Aftercare for Opioid Addiction Treatment: Options for Ongoing Support

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According to the New England Journal of Medicine, approximately 3 million people in the U.S. and 16 million individuals around the world have a current or past clinical diagnosis of opioid use disorder, or opioid addiction.1 Because opioid use disorder is a chronic condition with similar relapse rates to hypertension and diabetes, aftercare and maintenance treatments are crucial for lifelong recovery. Aftercare for opioid addiction refers to any type of ongoing care and support and may include counseling, peer support, and medication-assisted treatment, as well as residential stays in sober living homes.1,2

What is Aftercare for Opioid Addiction Treatment?

Recovery from an opioid addiction is a lifelong process. To prevent relapse, aftercare is an essential next step when you complete the initial opioid detox as well as when you complete an inpatient or outpatient rehab program.

Opioid addiction is a chronic and complex disease that affects all aspects of a person’s life. When you complete treatment and go back into daily living, you will be faced with many triggers that could lead to a relapse. For this reason, people in recovery should continue to be supported by peers and treatment professionals long after initial treatment has been completed.

Aftercare substance abuse programs build upon problem-solving and coping skills learned in rehab, connect people to community support, and offer additional resources, such as transition housing, career counseling, case management, and substance use monitoring.1,2,3

Types of Aftercare for Opioid Addiction Treatment

Different types of aftercare for opioid addiction may be beneficial to you if you are in recovery. These include:1,2,3,4

  • Sober living homes: Sober living communities (also called recovery houses or halfway houses) are residential group homes for people in recovery. These homes provide a safe, drug-free environment to transition to after completing inpatient addiction treatment.
  • Outpatient treatment as step-down care: Outpatient treatment is often the next step for those completing more intensive inpatient rehab programs. Outpatient addiction aftercare programs typically consist of a combination of individual counseling, group therapy, peer support programs, and medication-assisted treatment.
  • Individual therapy: Individual counseling helps people struggling with opioid use disorder to identify triggers for drug use, develop healthy coping skills, and address underlying trauma that may be contributing to substance misuse. Because recovery is an ongoing process, keeping up with regular therapy appointments is an important means of preventing relapse and sustaining long-term recovery.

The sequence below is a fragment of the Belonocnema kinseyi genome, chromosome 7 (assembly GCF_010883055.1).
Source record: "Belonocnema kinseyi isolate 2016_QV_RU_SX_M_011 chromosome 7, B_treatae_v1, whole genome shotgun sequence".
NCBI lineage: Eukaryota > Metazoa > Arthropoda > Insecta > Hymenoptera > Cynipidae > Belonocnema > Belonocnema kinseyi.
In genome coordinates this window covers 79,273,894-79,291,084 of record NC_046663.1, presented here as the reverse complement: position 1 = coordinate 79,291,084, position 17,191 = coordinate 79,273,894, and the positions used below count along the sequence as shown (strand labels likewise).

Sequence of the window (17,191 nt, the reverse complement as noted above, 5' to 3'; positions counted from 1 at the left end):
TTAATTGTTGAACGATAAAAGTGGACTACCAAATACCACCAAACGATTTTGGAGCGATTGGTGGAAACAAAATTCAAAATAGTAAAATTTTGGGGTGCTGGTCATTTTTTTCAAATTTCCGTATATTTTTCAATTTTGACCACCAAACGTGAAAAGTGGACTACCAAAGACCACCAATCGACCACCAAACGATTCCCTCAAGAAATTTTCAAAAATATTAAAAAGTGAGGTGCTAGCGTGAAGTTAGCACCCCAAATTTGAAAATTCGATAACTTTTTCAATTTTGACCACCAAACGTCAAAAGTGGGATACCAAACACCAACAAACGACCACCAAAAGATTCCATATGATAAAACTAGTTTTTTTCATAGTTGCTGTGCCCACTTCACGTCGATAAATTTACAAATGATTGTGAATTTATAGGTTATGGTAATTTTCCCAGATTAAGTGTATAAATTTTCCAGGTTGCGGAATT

• Family therapy: Family therapy can help prevent relapse by promoting healthy family communication and dynamics and providing a family with tools to support the person in recovery.
  • Group counseling: Group therapy can help people in recovery realize they are not alone in their struggles. During group counseling sessions, people can hear stories from peers and learn from their unique situations and share their own experiences in return.
  • 12-step groups: While 12-step programs like Narcotics Anonymous (NA) are not medical treatments, they offer additional peer support and encouragement during recovery. Their themes of acceptance, surrender, and staying involved in the recovery process can be motivational and even life-changing for many people recovering from substance use disorders.
  • Non-12-step peer support groups: A variety of other non-12-step peer support groups and programs are available across the nation that help people maintain long-term sobriety through peer support. Each group is unique and may be formed based on religious affiliation, culture, gender, or shared interest.

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Continuing Methadone or Buprenorphine After Rehab

Research has shown that recovery plans that include medication-assisted treatment have higher rates of success.5 Many people start taking methadone or buprenorphine during active treatment and may wish to continue to take these medications as part of their aftercare plan. These opioid addiction medications not only help to prevent relapse but can also reduce the risk of opioid overdose, which often occurs as a result of lowered drug tolerance following a period of abstinence.6

Those who wish to continue with medication-assisted treatment will need to find a clinic or treatment provider who can prescribe the medication. Methadone can only be administered in a certified opioid addiction treatment program setting, while buprenorphine can be prescribed by a doctor for use outside of a clinic.5

People in aftercare for opioid addiction may choose to take methadone or buprenorphine on a short-term or long-term basis. These medications are generally safe to take for months, years, or even a lifetime.6 For some people, remaining on the medication permanently may be the best means of preventing relapse and living a stable, substance-free life. Talk to your treatment team to determine which medication regimen is right for you and how long you need to adhere to it.

Methadone Maintenance

Methadone is given as a daily liquid.5 Patients will start on a low initial dose, which is typically no more than 20 mg. Prescribers will monitor the person closely and gradually increase the daily dose until they determine what is most appropriate and effective for them. The average daily dose is 60–120 mg. Most people will only take one daily dose, but in some cases, it may be better for you to split that dose in half and receive it twice daily if you can make it to the clinic that often for administration.7